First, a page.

Yesterday, Anthony Ingraffea, president of Physicians, Scientists and Engineers for Healthy Energy (PSE), and Seth B. Shonkoff, executive director of PSE, sent a letter applauding Gov. Cuomo’s decision to delay lifting the moratorium on hydraulic fracturing until the science is complete.
Dear Governor Cuomo:
Physicians, Scientists and Engineers for Healthy Energy (PSE) applauds your move to delay your decision on lifting the moratorium on shale gas development in New York until the science is complete. We thank you for remaining true to your word that the science should be definitive to the decision making process.
We commend you for making this decision especially because it runs counter to some actions taken by the United States Environmental Protection Agency (EPA) and governors in other states with shale oil and gas such as Governor Corbett of Pennsylvania, Governor Kasich of Ohio and Governor Hickenlooper of Colorado who have failed to allow the science to guide their decision making.
After lobbying by former Governor Ed Rendell, the EPA prematurely dropped its legal action against Range Resources in a groundwater contamination case in Texas with no scientific basis, ignoring reports by independent scientists that the contamination may have been caused by shale gas drilling.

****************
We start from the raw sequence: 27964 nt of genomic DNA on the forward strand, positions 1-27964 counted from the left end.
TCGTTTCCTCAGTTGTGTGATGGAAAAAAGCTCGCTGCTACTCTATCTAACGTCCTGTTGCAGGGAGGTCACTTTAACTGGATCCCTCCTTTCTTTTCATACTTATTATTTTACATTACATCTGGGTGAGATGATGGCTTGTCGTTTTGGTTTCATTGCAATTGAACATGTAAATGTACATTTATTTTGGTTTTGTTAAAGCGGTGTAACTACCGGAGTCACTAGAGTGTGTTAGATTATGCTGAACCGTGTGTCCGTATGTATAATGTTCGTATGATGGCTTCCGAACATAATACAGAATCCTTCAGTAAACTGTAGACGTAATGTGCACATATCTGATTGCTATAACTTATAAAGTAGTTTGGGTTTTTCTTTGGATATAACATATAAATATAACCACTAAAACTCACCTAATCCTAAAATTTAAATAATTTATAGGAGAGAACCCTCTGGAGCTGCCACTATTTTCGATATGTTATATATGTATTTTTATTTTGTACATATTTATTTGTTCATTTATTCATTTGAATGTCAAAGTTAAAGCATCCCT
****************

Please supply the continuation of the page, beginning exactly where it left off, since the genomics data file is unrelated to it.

In Pennsylvania, Governor Corbett ushered in Marcellus shale gas drilling without any scientific oversight and passed Act 13 in the absence of rigorous medical and scientific information.
Governor Cuomo, you have signaled with your action to delay your decision on lifting the moratorium on shale gas production that it is imperative that science, not politics drive your decision. This is especially important since emerging science has increasingly found shale gas production to be fraught with risks to the environment, to climate and to human health.
Anthony Ingraffea, PhD, PE Seth B. Shonkoff, PhD, MPH
President Executive Director
This letter was written in reference to Health Commissioner Dr. Nirav Shah’s letter to the Department of Environmental Conservation Commissioner (DEC) Joe Martens on Feb. 12, that says the Department of Health will need more time to complete its review of the health impact assessment of hydrofracking contained in DEC’s mammoth environmental impact statement.
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